During the “warm-up” section of the second day, we sang our infamous “Matilda the Gorilla” (big surprise there). Sometimes when we do that song, we single out certain people like adults, for instance; when we do that, they have to sing the refrain and do the silly gorilla motions by themselves. That particular day, we decided to also single out the pastor of the hosting church, who was just hanging around watching (and not doing the motions). When we did this he pretended (we thought) to slip through a door to a nearby room to hide. Playing along (we thought), Shannon left the stage and went to go get him to come out of that room and “force” him to do the actions. When he reached the door the priest had gone in to, the door was locked and he didn’t come back out. What we thought was a playful gesture was actually a priest running in fear. We never saw him for the rest of the day. Poor guy.

Our weekend also included (but was not limited to):

- Good looking donkeys
- The cover-band at the airport
- No vegetarian food at the Mexican restaurant (Sorry Janelle)
- Caution, Cassock-Wearing Priest Crossing Ahead (happens all the time)
- A broken chair (Shannon’s doing for once)
- Great views of the city, ocean, and mountains
- Strangely political graffiti in the porta-potty
- Grande Hot Chocolates, times 2.5
- Stinky cows
- Fearless birds at the Harbor
- And Hannah, seen here:
Hannah is the almost 3-year old daughter of Blair, an assistant in the Youth Ministry office in the diocese, and her husband, Dominic. Here, Orin and Hannah were reading Dr. Seuss’ “Oh the Places You’ll Go” together – Hannah already has this book memorized. Shannon and Orin also had a bit of a game with her – Shannon trying to get a high-five, Orin trying to get a “pinky-shake” from her. In the end, Orin finally got his shake, but Shannon never did get his high-five. He’s not sure how he will be able to carry on.

Thursday, January 12, 2006

Probably breaking a commandment...

Would you like to be a god, for a brief, flash-based internet moment?

Smite Thee here.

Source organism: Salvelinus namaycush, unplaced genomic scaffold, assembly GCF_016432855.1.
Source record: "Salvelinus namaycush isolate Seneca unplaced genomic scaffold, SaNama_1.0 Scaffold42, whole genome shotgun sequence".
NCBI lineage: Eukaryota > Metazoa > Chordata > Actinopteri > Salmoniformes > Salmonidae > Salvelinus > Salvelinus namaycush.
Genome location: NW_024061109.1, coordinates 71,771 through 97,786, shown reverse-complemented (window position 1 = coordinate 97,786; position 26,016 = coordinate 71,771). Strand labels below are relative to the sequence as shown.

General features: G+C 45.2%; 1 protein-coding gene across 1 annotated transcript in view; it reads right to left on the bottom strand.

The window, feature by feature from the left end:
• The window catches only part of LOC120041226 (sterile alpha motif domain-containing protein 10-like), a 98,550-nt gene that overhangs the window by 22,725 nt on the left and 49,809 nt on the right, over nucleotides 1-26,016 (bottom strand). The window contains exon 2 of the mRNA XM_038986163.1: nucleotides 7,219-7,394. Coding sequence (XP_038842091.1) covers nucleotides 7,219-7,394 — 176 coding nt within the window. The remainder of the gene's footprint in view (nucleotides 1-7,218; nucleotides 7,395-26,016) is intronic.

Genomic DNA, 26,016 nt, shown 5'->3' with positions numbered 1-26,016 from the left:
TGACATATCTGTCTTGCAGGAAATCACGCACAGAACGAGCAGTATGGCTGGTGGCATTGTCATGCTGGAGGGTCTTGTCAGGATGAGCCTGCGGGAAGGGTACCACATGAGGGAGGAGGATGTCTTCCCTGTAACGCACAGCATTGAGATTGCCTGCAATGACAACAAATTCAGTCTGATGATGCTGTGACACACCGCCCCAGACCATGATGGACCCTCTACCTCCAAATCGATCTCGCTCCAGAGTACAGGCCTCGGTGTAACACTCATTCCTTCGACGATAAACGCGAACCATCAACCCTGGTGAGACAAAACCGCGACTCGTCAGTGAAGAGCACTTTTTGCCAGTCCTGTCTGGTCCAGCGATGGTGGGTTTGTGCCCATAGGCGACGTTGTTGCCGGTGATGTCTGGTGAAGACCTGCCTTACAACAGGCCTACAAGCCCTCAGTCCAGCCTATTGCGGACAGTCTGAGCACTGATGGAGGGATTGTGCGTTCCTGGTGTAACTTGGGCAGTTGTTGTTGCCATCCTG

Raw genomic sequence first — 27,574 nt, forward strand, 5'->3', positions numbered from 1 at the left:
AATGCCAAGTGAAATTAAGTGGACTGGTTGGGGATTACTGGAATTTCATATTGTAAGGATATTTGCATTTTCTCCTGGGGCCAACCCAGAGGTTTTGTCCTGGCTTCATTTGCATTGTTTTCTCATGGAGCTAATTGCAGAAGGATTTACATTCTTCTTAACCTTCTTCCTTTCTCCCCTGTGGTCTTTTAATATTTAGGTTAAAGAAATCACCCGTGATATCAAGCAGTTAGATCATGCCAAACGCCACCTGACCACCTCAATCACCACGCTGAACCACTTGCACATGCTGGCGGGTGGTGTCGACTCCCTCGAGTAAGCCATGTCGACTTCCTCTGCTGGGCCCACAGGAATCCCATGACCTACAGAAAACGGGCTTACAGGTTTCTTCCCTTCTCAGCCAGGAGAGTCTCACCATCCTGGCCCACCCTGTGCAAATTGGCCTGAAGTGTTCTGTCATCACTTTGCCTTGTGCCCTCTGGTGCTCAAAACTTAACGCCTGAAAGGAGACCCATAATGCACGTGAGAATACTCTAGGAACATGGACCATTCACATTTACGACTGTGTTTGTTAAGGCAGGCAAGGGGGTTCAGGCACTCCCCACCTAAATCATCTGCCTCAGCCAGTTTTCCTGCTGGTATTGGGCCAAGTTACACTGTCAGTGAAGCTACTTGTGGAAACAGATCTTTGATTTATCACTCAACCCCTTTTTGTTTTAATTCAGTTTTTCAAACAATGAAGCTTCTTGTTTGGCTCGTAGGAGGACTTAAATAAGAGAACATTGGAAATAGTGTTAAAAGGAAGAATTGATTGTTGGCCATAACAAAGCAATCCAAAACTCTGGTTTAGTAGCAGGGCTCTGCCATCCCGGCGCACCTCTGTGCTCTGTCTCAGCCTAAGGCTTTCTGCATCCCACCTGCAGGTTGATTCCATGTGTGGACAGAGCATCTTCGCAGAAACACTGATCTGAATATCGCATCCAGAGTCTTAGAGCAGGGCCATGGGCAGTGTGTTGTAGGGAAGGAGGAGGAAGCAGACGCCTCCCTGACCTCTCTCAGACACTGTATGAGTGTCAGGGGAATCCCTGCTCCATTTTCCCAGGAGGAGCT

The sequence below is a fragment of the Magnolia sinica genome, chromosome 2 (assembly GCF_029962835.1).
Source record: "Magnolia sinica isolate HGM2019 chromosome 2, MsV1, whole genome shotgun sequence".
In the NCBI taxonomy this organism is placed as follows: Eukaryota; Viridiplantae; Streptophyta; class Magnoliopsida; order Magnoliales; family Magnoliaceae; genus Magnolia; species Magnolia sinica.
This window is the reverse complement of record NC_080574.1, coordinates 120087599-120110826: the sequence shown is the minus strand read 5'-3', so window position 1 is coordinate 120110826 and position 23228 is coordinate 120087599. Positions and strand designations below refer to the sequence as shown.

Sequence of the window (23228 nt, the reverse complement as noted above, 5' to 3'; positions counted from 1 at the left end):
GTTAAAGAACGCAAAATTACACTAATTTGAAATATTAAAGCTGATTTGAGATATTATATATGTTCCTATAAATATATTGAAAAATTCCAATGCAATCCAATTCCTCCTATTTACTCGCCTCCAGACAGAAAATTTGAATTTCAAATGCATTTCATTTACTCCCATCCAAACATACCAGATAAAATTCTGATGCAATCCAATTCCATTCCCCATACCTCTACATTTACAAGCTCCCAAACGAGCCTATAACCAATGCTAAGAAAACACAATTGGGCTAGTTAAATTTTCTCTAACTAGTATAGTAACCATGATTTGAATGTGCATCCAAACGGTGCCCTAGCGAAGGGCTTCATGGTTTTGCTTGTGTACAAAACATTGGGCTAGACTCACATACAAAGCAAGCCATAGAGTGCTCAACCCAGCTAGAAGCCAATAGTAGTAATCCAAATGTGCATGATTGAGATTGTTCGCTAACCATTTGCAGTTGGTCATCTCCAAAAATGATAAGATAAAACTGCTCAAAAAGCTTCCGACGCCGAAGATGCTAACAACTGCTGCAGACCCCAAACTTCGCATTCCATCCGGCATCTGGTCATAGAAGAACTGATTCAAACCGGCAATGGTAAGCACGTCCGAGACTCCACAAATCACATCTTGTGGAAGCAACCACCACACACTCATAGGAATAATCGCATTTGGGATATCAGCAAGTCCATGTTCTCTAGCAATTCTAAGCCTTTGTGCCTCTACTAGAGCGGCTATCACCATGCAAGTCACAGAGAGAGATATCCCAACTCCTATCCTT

Racism vs. Racial Prejudice

At "Theology on Tap" the other night (read a bit about it at the above link), the speaker, Danielle, defined racism as "prejudice with power" - that is, being able to do something about your prejudicial ideas.

There was a lot of discussion on what power was, local, national, economic, media, etc...

But what it boiled down to was this: without power, one cannot be a racist, one can simply hold a racial prejudice. Even if you may have a local power, if you, for instance, are a more national minority, then it is still not racism, because eventually you run out of power.


Wednesday, January 4, 2006

Reactions to this image?

Click the image to see a larger version.
I'm curious - do any of you have a strong reaction of any sort to this painting? Oddwalk and our families first saw it at NCYC last fall. We have our own reactions, but will keep them to ourselves for now - what are your reactions to this confluence of imagery, particularly the coming together of the sacred and the patriotic? Comment below!
PS - Click here to see the original artist and comments...

Monday, January 2, 2006

A new baby!


I want to share with you the great news that Erin and I are expecting our second child at the end of August. Erin is currently about 6 weeks along. We both feel very excited and blessed. Please keep our family in your prayers over the coming months.